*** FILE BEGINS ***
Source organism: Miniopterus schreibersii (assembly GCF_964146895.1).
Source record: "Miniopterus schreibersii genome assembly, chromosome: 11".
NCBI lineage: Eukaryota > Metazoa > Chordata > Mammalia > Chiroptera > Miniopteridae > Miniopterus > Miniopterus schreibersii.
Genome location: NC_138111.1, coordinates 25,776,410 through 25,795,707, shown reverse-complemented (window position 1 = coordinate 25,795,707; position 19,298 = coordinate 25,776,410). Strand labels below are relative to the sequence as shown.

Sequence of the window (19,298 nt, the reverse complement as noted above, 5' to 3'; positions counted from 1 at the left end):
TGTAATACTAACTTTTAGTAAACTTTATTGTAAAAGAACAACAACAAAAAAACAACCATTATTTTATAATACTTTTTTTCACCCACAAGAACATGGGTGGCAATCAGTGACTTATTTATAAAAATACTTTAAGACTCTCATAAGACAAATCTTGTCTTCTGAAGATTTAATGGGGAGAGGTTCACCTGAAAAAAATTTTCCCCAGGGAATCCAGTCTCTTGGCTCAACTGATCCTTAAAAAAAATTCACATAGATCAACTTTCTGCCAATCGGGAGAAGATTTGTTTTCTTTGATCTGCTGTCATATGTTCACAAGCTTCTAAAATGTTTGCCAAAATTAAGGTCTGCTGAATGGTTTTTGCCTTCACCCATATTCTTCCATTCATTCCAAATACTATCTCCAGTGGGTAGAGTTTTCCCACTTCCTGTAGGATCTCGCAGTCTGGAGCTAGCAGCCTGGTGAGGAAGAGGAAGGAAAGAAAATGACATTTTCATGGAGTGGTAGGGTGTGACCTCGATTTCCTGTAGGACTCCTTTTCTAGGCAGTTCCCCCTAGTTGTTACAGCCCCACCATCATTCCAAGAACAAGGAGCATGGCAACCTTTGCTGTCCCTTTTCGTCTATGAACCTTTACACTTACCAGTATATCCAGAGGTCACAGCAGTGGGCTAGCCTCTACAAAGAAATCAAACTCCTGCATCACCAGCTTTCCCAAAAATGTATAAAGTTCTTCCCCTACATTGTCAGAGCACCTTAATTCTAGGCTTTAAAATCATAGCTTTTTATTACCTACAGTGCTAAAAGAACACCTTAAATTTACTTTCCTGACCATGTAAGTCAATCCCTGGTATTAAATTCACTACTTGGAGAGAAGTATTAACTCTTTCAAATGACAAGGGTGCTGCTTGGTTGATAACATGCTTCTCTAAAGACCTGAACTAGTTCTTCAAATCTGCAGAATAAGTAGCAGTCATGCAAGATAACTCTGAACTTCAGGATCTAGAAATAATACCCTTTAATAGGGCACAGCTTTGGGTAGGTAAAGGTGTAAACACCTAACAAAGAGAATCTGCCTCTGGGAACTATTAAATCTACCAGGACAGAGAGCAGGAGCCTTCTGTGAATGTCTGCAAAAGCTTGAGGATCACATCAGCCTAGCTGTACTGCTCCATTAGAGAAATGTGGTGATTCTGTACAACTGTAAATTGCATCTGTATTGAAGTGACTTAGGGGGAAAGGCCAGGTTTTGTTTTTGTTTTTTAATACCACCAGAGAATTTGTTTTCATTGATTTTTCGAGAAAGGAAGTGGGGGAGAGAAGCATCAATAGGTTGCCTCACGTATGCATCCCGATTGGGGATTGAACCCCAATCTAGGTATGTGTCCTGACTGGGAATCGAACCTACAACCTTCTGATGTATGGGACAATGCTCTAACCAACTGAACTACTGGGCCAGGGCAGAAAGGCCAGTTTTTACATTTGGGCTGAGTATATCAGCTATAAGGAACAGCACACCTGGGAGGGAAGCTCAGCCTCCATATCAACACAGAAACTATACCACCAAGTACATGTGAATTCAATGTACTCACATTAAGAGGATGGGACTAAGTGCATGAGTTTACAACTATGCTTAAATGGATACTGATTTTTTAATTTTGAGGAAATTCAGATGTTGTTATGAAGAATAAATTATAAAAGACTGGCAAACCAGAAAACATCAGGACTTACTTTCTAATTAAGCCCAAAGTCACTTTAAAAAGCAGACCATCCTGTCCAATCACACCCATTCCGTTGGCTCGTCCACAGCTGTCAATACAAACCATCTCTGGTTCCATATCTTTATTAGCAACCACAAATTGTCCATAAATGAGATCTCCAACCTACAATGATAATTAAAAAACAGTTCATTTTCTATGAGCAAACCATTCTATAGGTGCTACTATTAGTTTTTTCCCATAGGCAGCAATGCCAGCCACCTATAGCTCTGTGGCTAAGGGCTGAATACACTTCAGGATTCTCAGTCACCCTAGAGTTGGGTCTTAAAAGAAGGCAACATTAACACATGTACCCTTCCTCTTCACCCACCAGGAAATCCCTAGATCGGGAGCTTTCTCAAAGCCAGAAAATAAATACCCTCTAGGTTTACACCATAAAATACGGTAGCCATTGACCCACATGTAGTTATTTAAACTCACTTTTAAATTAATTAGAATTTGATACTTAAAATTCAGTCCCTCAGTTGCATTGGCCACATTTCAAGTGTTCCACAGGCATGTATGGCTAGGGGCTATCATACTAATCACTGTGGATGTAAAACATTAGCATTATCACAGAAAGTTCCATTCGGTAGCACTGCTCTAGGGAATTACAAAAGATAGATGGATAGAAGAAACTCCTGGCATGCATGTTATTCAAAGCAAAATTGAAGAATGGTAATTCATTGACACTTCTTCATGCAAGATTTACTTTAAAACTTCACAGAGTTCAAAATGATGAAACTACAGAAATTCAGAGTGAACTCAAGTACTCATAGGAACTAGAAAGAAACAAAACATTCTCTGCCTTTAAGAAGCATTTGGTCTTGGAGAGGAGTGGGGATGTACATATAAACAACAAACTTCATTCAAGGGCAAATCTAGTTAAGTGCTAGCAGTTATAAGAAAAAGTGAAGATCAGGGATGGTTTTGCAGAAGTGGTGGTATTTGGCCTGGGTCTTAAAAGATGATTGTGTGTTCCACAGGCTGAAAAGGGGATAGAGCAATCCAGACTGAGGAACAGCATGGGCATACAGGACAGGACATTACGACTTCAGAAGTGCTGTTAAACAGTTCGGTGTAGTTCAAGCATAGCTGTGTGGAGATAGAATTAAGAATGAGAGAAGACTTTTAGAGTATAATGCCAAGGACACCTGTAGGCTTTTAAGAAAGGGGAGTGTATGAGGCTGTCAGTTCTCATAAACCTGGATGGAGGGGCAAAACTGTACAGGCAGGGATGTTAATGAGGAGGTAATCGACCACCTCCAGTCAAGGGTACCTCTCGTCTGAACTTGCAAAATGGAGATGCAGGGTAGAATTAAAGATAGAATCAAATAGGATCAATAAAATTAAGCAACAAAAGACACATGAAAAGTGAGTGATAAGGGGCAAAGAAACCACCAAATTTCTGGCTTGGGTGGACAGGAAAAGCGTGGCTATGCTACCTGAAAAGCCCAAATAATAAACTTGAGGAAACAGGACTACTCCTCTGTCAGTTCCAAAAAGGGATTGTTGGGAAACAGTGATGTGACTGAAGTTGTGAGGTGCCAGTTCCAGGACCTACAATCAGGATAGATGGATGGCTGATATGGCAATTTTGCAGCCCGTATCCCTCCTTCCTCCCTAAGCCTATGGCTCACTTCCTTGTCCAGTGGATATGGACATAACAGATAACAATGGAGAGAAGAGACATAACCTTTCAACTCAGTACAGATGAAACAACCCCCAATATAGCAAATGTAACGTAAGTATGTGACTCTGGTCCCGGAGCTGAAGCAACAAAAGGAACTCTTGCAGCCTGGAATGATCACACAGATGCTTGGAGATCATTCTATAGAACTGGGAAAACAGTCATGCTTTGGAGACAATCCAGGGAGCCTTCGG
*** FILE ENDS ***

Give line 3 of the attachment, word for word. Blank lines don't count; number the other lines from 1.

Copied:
NCBI lineage: Eukaryota > Metazoa > Chordata > Mammalia > Chiroptera > Miniopteridae > Miniopterus > Miniopterus schreibersii.